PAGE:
The Law in South Carolina Regarding Property Damage
In general, the law in South Carolina in regards to property damage is designed to put you back in the same position you were in before the accident occurred. For example, let’s say your car is worth $10,000.00 before your accident. If you are involved in a car accident with property damage worth $3,000.00, the law says you are entitled to the $3,000.00 in damages. If you can prove that your car is now worth less money after the accident, you may also have a “diminution in value” claim worth the difference in market value before and after the accident. Thus, if your car is now only worth $8,000.00 because it has been wrecked, you are also entitled to the $2,000.00 loss in property value due to the accident.
Many people do not know about diminution in value claims and an insurance company will not teach you your rights (even your own insurance company). This is why it is important to educate yourself and know your rights before negotiating with the insurance company and signing any documents. You are not entitled to recover for pain and suffering or inconvenience for property damage claims. You are not entitled to a rental car unless your insurance policy provides that coverage. Punitive damages can be recovered in a property damage claim under egregious circumstances – i.e., the driver was intoxicated or your car was stolen. However, in my experience, it is very rare for an insurance company to pay out punitive damages in settling a property damage claim. You would likely have to proceed to arbitration and get an award for that compensation.
For these reasons, it is not usually in your best interest to hire an attorney to handle your property damage claim. Most attorneys get paid on a contingency fee or hourly basis. If you were forced to pay an attorney to handle your property damage claim, you would essentially be walking away with less money because you would be out of pocket for attorney expenses. Unfortunately, you are not entitled to recover your attorney fees in a property damage settlement.
Moreover, in most situations it is not necessary to hire an attorney to handle your property damage claim. Often times if you have an accident report, you can submit the report to the at-fault insurance company and their agent will contact you in an attempt to resolve your claim. Since your damages will be easily calculated through the repair estimates and the market value of your vehicle can be determined through online resources such as Kelley Blue Book or NADA (National Automobile Dealers Association), you usually will not need a lawyer to reach an amicable settlement with the insurance company. With that said, there are times when the insurance company may dispute liability (even when you have an accident report indicating who contributed to the accident), or the value of your damages or vehicle may be disputed. In these situations, you should consult with an attorney about your claim and legal rights.
The Claims Process Following Your Car Accident
Following an auto accident involving property damage, you should immediately contact the police to receive an accident report. You MUST have an accident report if you expect the at-fault driver’s insurance company (or even your own insurance company) to compensate you for your damages. The accident report will contain the at-fault driver’s insurance information. You should submit your Form FR-309 to the South Carolina Department of Motor Vehicles within fifteen (15) days of the accident. You should then submit these documents to the at-fault driver’s insurance company within the fifteen (15) day time period. If the at-fault driver is uninsured, your own insurance will cover your property damage and you should submit the documentation to them within the same time period.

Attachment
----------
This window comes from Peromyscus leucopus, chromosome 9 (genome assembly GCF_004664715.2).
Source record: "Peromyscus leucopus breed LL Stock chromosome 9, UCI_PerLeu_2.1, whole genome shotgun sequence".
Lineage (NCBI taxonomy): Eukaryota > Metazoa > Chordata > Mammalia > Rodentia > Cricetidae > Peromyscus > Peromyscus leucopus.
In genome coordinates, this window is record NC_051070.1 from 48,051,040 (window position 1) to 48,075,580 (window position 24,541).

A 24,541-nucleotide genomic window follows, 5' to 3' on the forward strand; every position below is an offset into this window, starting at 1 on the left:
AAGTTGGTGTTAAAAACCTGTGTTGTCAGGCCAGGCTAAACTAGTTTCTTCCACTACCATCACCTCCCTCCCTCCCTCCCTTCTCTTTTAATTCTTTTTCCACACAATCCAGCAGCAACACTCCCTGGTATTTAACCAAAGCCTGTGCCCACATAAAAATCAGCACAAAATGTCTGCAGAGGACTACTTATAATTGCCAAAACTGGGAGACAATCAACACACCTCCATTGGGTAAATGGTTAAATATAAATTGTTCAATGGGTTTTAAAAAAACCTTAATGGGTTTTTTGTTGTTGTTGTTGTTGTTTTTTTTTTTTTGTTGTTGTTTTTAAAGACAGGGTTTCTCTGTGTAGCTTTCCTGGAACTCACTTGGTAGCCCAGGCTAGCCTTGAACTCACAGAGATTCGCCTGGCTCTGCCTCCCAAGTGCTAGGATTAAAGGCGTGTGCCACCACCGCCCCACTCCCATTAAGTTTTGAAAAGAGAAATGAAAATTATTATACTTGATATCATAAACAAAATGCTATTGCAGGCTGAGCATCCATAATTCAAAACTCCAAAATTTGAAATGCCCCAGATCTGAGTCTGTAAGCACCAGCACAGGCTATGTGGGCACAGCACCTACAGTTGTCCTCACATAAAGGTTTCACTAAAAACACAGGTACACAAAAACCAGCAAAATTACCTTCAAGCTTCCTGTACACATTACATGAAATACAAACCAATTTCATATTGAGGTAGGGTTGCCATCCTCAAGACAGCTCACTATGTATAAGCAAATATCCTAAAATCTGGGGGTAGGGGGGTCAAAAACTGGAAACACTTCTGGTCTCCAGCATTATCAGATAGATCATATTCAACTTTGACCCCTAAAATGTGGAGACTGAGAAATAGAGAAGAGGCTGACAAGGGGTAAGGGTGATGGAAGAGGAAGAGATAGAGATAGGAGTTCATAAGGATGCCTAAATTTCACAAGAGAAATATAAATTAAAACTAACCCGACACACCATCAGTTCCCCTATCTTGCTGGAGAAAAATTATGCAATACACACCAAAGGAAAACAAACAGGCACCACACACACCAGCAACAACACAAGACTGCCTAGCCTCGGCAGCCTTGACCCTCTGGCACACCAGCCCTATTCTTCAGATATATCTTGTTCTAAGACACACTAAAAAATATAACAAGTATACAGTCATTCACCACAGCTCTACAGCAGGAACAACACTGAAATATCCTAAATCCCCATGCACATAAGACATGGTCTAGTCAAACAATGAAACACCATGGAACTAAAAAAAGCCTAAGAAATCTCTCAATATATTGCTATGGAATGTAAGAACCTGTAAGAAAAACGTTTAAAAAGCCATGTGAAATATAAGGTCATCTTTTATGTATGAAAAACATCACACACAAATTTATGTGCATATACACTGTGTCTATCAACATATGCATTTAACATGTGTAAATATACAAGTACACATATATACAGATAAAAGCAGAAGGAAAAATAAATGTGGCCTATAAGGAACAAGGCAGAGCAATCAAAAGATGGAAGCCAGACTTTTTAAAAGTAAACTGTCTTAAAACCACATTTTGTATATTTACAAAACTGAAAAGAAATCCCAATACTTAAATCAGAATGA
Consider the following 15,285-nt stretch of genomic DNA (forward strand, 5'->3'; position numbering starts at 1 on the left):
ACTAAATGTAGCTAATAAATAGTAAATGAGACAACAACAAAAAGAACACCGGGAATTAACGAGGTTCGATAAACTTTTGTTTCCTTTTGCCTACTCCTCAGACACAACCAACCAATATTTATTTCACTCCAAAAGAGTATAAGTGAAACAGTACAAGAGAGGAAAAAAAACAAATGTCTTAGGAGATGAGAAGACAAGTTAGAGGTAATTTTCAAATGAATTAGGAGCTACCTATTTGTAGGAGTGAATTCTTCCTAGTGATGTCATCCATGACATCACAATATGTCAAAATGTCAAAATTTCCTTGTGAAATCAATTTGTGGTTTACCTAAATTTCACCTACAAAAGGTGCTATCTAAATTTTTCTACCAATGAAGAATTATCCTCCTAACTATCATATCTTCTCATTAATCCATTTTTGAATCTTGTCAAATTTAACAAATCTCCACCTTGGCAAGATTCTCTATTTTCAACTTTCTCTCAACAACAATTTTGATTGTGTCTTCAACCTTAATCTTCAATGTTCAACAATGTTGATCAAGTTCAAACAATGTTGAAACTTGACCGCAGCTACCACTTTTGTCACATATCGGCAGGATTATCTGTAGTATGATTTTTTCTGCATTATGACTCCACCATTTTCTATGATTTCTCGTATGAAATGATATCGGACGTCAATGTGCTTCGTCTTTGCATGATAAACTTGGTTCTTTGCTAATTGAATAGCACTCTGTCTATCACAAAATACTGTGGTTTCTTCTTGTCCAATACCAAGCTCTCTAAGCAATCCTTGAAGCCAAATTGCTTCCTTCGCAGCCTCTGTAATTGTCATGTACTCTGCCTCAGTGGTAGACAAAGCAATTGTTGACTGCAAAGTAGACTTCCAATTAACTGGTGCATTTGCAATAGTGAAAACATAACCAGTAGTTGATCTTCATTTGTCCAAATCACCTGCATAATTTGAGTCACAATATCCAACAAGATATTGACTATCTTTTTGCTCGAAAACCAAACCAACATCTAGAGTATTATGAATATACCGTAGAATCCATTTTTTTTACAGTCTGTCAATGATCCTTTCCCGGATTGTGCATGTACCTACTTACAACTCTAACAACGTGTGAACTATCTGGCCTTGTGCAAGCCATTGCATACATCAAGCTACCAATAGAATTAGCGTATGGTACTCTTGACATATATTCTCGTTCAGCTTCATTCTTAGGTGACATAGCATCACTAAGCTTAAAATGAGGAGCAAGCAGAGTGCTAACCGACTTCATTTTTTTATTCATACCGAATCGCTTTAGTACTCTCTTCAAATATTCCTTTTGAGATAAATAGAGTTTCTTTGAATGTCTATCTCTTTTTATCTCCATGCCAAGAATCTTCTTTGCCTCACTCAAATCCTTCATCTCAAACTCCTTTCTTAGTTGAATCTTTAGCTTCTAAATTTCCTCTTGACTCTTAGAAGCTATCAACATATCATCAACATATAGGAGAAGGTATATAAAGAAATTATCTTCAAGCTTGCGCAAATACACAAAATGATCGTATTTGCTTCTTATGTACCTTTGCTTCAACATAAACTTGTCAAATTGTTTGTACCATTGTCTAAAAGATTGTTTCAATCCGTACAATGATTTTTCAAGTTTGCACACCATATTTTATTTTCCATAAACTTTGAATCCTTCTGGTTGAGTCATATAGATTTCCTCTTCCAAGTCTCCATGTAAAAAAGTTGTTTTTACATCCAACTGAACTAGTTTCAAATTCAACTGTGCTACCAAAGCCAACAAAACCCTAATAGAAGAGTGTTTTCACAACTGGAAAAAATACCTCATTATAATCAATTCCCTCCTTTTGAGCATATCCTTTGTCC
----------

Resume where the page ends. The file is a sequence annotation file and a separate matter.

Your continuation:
If the insurance company is unwilling to compensate you for your property damage, you will have to proceed to arbitration. In South Carolina, a judge or jury does not decide your property damage claim but, rather, the claim is handled through a process called arbitration. Arbitration is simply an informal process where an independent third-party panel will hear your case, along with a representative of the at-fault insurance company, and decide your damages. The rules of evidence do not apply and you do not need to be a licensed attorney to proceed with the process.
You can start the arbitration process by contacting the Clerk of Court for Common Pleas (Civil Division) in the county where you reside. They will be able to help you fill out the necessary paperwork to request your arbitration. Be sure to bring with you all necessary paperwork you might have regarding your property damage – including the accident report, Form FR-309, pictures, repair estimates, bluebook estimates, etc. Once the paperwork is submitted, you will receive a date to have your claim heard before the arbitrating body. Most arbitrators are current or former judges and attorneys and, in my experience, are sympathetic to pro se individuals who are attempting to resolve their property damage claim in good faith.
Let Us Know If You Have Any Questions
Although you shouldn’t necessarily need an attorney to handle your property damage claim, the Law Office of Jared C. Williams, LLC, helps clients with their property damage claim for no extra charge when we represent them in a personal injury claim. Even if you do not have a personal injury claim and are pursing your property damage on your own, you can always contact our Charleston office if you have any questions about your claim. While we cannot provide legal advice without entering into a formal attorney-client relationship with a signed contract, we may be able to point you in the right direction or tell you if it would be in your best interest to hire an experienced car accident attorney.